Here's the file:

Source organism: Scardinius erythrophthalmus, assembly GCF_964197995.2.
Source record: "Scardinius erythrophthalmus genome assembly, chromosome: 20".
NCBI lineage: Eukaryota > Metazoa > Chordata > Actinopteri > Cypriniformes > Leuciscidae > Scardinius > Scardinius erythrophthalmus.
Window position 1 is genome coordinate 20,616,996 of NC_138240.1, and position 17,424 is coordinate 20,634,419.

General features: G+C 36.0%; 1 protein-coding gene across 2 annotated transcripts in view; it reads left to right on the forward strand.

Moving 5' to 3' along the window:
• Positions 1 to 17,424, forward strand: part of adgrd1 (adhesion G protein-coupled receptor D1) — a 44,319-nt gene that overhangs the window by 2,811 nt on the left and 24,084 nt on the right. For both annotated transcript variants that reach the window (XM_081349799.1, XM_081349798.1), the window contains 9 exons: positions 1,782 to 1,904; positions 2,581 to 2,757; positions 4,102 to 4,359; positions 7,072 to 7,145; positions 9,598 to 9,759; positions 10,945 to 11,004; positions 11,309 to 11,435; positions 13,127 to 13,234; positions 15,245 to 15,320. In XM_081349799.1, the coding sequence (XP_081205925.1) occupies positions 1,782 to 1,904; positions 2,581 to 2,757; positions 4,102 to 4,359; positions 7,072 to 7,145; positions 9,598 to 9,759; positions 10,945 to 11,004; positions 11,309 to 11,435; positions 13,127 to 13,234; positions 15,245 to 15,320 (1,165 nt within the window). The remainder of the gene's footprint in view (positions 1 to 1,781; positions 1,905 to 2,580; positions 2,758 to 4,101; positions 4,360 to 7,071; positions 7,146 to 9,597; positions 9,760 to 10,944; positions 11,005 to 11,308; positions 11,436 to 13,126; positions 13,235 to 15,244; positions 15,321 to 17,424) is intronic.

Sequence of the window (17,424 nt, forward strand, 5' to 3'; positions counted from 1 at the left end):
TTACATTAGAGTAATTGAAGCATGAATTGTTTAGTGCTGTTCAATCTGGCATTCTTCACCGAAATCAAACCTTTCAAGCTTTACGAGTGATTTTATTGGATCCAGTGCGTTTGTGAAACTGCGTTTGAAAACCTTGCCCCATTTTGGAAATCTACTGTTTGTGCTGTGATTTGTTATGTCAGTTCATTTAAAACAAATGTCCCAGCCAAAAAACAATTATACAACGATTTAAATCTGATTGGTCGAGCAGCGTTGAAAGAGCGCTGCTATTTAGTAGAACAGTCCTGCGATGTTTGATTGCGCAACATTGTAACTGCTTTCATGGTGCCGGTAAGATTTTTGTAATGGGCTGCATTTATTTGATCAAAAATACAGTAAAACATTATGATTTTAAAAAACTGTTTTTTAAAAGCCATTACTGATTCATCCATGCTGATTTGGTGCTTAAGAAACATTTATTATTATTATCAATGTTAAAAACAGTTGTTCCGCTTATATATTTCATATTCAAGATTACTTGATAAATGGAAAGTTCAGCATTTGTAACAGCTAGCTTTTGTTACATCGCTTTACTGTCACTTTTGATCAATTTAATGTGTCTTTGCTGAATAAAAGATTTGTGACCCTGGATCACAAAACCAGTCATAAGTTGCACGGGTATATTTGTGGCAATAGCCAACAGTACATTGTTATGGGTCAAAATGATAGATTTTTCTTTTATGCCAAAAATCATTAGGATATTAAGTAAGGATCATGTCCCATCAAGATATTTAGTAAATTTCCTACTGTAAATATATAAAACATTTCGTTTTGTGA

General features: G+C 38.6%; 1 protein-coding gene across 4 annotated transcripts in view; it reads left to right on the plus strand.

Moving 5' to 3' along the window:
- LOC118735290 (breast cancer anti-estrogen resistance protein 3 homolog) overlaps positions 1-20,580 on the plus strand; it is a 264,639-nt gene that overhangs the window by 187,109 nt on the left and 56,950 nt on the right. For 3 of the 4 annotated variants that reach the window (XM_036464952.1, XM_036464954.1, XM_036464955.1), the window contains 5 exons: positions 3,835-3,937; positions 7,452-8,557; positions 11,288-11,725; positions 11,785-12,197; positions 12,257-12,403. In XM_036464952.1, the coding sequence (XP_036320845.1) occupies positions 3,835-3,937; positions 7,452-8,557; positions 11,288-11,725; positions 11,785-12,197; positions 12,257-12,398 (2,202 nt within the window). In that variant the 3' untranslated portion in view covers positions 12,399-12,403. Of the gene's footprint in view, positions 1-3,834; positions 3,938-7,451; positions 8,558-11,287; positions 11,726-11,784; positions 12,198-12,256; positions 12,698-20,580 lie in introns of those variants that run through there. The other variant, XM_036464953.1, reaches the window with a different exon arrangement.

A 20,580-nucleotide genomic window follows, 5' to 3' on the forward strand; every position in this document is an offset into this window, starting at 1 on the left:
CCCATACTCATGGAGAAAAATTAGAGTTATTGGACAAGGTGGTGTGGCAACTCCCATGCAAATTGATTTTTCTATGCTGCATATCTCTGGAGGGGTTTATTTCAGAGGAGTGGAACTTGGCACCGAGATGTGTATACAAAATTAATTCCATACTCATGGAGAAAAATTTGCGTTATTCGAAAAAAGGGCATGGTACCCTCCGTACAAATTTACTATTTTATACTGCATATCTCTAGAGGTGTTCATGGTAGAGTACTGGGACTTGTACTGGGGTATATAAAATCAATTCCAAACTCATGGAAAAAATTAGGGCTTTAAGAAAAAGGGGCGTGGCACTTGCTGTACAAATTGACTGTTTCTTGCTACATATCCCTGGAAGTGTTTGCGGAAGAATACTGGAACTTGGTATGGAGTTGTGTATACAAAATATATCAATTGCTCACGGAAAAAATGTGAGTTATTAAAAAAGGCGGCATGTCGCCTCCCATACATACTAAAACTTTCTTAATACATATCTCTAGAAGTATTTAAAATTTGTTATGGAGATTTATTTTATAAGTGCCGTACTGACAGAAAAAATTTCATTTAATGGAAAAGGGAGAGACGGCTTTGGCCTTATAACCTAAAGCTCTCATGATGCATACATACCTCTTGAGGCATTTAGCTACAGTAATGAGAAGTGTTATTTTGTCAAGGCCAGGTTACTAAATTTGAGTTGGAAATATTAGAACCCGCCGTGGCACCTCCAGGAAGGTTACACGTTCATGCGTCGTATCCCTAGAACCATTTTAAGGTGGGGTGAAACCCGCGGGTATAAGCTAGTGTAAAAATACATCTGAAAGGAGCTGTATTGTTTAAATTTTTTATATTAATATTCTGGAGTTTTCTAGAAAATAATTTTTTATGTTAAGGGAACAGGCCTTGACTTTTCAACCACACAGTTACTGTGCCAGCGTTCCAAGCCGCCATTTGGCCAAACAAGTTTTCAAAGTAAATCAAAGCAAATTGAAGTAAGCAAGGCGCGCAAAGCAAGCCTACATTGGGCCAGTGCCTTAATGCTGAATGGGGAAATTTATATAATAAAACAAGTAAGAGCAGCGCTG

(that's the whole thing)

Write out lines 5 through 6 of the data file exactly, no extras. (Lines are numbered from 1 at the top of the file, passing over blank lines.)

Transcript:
General features: G+C 36.0%; 1 protein-coding gene across 2 annotated transcripts in view; it reads left to right on the forward strand.

Moving 5' to 3' along the window: